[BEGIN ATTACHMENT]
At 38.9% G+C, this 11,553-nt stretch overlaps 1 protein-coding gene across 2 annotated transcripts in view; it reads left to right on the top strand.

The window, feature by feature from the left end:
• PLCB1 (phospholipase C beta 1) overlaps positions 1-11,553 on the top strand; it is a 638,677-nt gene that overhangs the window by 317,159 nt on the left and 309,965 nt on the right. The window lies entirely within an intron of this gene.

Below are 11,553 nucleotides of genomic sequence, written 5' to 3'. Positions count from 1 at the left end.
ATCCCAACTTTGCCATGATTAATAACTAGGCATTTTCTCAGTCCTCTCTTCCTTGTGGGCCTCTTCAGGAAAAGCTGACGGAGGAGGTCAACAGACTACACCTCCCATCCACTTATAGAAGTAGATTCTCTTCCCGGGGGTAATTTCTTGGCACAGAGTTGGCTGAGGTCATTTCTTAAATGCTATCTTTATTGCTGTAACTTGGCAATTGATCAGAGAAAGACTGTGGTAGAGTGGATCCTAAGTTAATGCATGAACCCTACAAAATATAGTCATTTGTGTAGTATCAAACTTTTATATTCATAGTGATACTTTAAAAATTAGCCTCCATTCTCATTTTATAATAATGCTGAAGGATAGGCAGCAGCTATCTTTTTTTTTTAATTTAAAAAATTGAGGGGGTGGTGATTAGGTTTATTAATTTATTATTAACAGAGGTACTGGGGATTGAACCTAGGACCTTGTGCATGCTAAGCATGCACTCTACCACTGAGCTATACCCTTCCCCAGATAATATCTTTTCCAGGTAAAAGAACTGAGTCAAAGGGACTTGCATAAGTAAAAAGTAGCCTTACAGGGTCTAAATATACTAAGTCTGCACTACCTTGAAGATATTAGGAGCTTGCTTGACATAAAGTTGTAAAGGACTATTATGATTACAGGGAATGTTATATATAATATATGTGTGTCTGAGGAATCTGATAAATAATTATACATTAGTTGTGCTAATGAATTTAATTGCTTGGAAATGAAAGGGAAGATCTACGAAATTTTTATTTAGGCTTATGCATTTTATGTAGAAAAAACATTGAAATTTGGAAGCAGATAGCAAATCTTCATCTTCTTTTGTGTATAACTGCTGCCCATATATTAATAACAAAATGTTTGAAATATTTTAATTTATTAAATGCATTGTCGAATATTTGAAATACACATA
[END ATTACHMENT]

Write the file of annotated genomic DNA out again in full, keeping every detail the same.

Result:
At 38.9% G+C, this 11,553-nt stretch overlaps 1 protein-coding gene across 2 annotated transcripts in view; it reads left to right on the top strand.

The window, feature by feature from the left end:
• PLCB1 (phospholipase C beta 1) overlaps positions 1-11,553 on the top strand; it is a 638,677-nt gene that overhangs the window by 317,159 nt on the left and 309,965 nt on the right. The window lies entirely within an intron of this gene.

Below are 11,553 nucleotides of genomic sequence, written 5' to 3'. Positions count from 1 at the left end.
ATCCCAACTTTGCCATGATTAATAACTAGGCATTTTCTCAGTCCTCTCTTCCTTGTGGGCCTCTTCAGGAAAAGCTGACGGAGGAGGTCAACAGACTACACCTCCCATCCACTTATAGAAGTAGATTCTCTTCCCGGGGGTAATTTCTTGGCACAGAGTTGGCTGAGGTCATTTCTTAAATGCTATCTTTATTGCTGTAACTTGGCAATTGATCAGAGAAAGACTGTGGTAGAGTGGATCCTAAGTTAATGCATGAACCCTACAAAATATAGTCATTTGTGTAGTATCAAACTTTTATATTCATAGTGATACTTTAAAAATTAGCCTCCATTCTCATTTTATAATAATGCTGAAGGATAGGCAGCAGCTATCTTTTTTTTTTAATTTAAAAAATTGAGGGGGTGGTGATTAGGTTTATTAATTTATTATTAACAGAGGTACTGGGGATTGAACCTAGGACCTTGTGCATGCTAAGCATGCACTCTACCACTGAGCTATACCCTTCCCCAGATAATATCTTTTCCAGGTAAAAGAACTGAGTCAAAGGGACTTGCATAAGTAAAAAGTAGCCTTACAGGGTCTAAATATACTAAGTCTGCACTACCTTGAAGATATTAGGAGCTTGCTTGACATAAAGTTGTAAAGGACTATTATGATTACAGGGAATGTTATATATAATATATGTGTGTCTGAGGAATCTGATAAATAATTATACATTAGTTGTGCTAATGAATTTAATTGCTTGGAAATGAAAGGGAAGATCTACGAAATTTTTATTTAGGCTTATGCATTTTATGTAGAAAAAACATTGAAATTTGGAAGCAGATAGCAAATCTTCATCTTCTTTTGTGTATAACTGCTGCCCATATATTAATAACAAAATGTTTGAAATATTTTAATTTATTAAATGCATTGTCGAATATTTGAAATACACATA